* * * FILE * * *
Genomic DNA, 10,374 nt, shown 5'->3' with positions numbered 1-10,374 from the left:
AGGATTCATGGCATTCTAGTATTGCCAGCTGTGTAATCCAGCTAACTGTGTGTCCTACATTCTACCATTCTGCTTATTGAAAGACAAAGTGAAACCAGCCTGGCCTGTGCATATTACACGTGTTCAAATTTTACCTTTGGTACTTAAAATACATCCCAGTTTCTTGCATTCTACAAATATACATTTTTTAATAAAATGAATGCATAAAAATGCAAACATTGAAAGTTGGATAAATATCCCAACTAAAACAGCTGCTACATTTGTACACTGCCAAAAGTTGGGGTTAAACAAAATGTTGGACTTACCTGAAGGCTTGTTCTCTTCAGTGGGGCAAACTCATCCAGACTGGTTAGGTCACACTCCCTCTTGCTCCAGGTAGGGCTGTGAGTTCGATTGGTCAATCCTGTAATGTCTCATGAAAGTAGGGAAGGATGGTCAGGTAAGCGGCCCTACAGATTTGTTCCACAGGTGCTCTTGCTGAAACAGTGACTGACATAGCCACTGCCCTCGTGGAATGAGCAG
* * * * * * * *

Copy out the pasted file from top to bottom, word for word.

Genomic DNA, 10,374 nt, shown 5'->3' with positions numbered 1-10,374 from the left:
AGGATTCATGGCATTCTAGTATTGCCAGCTGTGTAATCCAGCTAACTGTGTGTCCTACATTCTACCATTCTGCTTATTGAAAGACAAAGTGAAACCAGCCTGGCCTGTGCATATTACACGTGTTCAAATTTTACCTTTGGTACTTAAAATACATCCCAGTTTCTTGCATTCTACAAATATACATTTTTTAATAAAATGAATGCATAAAAATGCAAACATTGAAAGTTGGATAAATATCCCAACTAAAACAGCTGCTACATTTGTACACTGCCAAAAGTTGGGGTTAAACAAAATGTTGGACTTACCTGAAGGCTTGTTCTCTTCAGTGGGGCAAACTCATCCAGACTGGTTAGGTCACACTCCCTCTTGCTCCAGGTAGGGCTGTGAGTTCGATTGGTCAATCCTGTAATGTCTCATGAAAGTAGGGAAGGATGGTCAGGTAAGCGGCCCTACAGATTTGTTCCACAGGTGCTCTTGCTGAAACAGTGACTGACATAGCCACTGCCCTCGTGGAATGAGCAG